By David Joel Miller.
How is Alcohol Use Disorder different from Alcoholism?
Used to be a time when doctors treated medical issues, Therapists treated mental illness, Social services treated poverty-related issues and – well – no one exactly wanted to do anything with drug addicts and alcoholics. Times are changing.
Turns out that no matter where you are and who you work with there is a good chance that people around you are being affected by chemicals, alcohol in particular, long before they reach the “alcoholic” or “Chemically Dependent” stage.
In Drug and Alcohol counseling we used to spend a lot of time debating what made you an alcoholic or addict. Turns out the lines are fuzzy. One estimate is that 90% of alcoholics have full-time jobs. Some people do not drink that often. Half the adult U. S. population did not drink in the last thirty days.
Even if you only drink once a year, say for New Years, if you have gotten into fights while drinking, gotten DUI’s several times, then your only drink once a year is not of much import. If when you drink, bad things happen, then you have an Alcohol Use Disorder. The DSM uses the expression “Problematic Pattern of Alcohol Use.”
What we discovered was that it was not so much what you drink or when you drink that matters when it comes to Alcohol Use Disorders, it is what happens when you drink that is significant.
The Symptoms of Alcohol Use Disorder.
The new DSM-5 has switched to the use of the term “Alcohol Use Disorder” to indicate someone whose use of alcohol is causing them problems whether they are “Alcoholic” or not and lists 11 criteria for Alcohol Use being a problem. Here is my plain language version of those Criteria.
- Once you start drinking you drink more than you planned on and/ or keep drinking longer than planned.
- You keep trying to cut down on your drinking. In other Alcoholism texts, this is also described as efforts to control your drinking or to quit drinking. See, people do not try to cut down, control or quit drinking unless it is a problem.
- Drinking eats up a lot of your time.
- You have cravings for alcohol when you are not drinking.
- Drinking gets in the way of work, school, home life or recreation. A real Alcoholic cuts out this other stuff so they can concentrate on their drinking.
- You know that when you drink bad stuff happens but you keep drinking anyway.
- You start cutting out other parts of your life to spend more time drinking.
- You try to get away with drinking even when you know it makes the situation dangerous.
- You keep drinking even though you now realize it is causing you problems.
- Your body starts building up tolerance. (See post “What is Tolerance” in the “What is” section.)
- You experience “withdrawal” when you stop drinking and the blood alcohol level starts dropping. (See post “What is Withdrawal” in the “What is” section.)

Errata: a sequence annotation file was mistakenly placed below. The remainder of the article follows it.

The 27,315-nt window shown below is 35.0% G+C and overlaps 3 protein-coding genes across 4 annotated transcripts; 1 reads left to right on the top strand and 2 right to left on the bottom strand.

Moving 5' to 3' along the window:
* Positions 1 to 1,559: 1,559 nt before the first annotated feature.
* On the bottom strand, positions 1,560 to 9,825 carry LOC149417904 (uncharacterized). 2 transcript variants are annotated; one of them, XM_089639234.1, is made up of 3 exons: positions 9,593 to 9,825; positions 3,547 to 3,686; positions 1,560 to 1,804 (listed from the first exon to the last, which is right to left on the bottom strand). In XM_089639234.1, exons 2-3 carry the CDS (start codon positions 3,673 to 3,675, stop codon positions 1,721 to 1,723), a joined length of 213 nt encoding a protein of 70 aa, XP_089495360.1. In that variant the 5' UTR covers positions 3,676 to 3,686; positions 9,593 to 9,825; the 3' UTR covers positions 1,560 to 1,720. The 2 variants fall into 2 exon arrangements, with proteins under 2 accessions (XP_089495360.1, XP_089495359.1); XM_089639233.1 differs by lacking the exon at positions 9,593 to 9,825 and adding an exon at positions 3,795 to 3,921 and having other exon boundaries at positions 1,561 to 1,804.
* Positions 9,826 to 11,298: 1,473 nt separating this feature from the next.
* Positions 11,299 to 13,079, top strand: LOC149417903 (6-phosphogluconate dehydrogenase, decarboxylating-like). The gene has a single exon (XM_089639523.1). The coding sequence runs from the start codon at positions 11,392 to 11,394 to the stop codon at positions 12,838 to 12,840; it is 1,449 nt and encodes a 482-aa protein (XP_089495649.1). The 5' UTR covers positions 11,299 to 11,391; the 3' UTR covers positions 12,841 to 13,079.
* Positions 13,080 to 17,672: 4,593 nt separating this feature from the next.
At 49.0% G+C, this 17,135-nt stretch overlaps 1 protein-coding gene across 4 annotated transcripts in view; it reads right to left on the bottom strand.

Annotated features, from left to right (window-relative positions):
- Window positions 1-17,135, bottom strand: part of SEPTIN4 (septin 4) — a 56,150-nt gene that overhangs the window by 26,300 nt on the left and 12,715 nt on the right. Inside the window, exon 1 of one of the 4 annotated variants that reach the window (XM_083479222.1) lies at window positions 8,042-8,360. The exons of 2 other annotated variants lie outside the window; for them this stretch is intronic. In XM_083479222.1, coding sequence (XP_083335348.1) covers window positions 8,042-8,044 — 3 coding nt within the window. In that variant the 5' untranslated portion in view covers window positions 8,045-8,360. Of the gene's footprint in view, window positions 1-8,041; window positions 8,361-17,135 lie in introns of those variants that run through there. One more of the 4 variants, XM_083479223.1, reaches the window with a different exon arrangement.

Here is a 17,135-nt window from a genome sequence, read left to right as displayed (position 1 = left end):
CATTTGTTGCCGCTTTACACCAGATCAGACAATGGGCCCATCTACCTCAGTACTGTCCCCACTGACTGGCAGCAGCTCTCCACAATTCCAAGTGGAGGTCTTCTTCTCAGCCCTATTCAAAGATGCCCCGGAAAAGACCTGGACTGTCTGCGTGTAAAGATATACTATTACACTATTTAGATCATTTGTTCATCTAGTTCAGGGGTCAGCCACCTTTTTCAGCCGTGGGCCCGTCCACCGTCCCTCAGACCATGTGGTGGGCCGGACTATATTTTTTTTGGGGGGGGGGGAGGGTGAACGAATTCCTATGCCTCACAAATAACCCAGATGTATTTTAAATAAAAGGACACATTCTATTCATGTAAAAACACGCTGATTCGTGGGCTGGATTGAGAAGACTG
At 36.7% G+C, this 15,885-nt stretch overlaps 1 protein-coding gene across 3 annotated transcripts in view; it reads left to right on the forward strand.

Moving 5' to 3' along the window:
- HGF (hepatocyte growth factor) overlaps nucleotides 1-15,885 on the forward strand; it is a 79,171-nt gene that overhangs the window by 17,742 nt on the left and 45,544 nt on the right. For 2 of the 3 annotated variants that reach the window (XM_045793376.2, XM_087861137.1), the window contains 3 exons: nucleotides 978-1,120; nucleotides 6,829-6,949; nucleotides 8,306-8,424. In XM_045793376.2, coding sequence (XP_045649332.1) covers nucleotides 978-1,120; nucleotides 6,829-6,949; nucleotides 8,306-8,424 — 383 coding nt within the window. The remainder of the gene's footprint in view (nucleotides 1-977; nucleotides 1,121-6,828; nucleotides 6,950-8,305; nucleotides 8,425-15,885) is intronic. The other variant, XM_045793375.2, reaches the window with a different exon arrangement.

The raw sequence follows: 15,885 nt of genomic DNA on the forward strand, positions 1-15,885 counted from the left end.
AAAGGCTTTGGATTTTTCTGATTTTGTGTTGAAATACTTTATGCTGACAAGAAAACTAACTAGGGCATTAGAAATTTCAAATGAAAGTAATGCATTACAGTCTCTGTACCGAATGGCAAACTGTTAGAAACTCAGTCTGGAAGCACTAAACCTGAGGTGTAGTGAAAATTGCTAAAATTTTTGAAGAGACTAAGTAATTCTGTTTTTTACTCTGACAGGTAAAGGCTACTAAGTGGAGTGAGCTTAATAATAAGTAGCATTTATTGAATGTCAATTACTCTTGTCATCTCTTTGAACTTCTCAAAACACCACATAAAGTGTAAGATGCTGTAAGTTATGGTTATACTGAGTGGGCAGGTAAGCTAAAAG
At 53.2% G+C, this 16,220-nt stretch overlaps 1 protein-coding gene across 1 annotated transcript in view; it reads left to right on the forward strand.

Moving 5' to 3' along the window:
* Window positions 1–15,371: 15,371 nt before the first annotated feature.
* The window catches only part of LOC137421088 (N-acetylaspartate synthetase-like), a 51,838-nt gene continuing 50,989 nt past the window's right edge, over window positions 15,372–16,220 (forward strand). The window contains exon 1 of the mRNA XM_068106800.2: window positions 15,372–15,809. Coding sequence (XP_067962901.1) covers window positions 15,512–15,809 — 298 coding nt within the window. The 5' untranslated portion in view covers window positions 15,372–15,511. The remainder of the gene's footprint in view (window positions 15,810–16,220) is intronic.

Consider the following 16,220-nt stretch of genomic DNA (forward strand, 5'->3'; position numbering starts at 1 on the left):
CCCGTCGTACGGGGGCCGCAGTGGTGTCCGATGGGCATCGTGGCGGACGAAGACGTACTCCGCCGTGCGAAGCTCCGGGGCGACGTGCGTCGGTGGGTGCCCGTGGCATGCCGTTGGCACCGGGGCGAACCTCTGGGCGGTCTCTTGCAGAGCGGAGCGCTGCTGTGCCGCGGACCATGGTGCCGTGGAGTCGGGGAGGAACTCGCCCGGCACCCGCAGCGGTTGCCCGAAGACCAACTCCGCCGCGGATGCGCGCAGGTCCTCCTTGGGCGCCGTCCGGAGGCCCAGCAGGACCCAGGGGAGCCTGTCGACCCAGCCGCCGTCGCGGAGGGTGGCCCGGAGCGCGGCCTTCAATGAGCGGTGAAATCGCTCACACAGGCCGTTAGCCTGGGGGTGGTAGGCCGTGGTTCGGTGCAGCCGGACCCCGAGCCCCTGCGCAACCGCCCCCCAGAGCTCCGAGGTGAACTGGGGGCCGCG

These problems with Alcohol can come in mild, moderate or severe. Mild Alcohol Use Disorder would have 2-3 of these symptoms, Moderate has 4-5 symptoms and severe has 6 or more.
If you or someone you know is exhibiting these symptoms think about treatment and or self-help groups. The sooner Alcohol Use Disorder gets treated the better the life prognosis. While sooner is better it is never too late to get treatment for an alcohol use disorder as long as you are alive.
Terms and their meaning can differ with the profession using them. The literature from the Rehab or AOD (Alcohol and Other Drug) field may be very different from that in the mental health field. There is still a large gap between recovery programs, AOD professionals and the terms and descriptions used in the DSM.
FYI These “What is” sometimes “What are” posts are my efforts to explain terms commonly used in Mental Health, Clinical Counseling, Substance Use Disorder Counseling, Psychology, Life Coaching and related disciplines in a plain language way. Many are based on the new DSM-5; some of the older posts were based on the DSM-IV-TR, both published by the APA. For the more technical versions please consult the DSM or other appropriate references.
Staying connected with David Joel Miller
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Bumps on the Road of Life. Whether you struggle with anxiety, depression, low motivation, or addiction, you can recover. Bumps on the Road of Life is the story of how people get off track and how to get your life out of the ditch.
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For more about David Joel Miller and my work in the areas of mental health, substance abuse, and Co-occurring disorders see my Facebook author’s page, davidjoelmillerwriter. A list of books I have read and can recommend is over at Recommended Books. If you are in the Fresno California area, information about my private practice is at counselorfresno.com.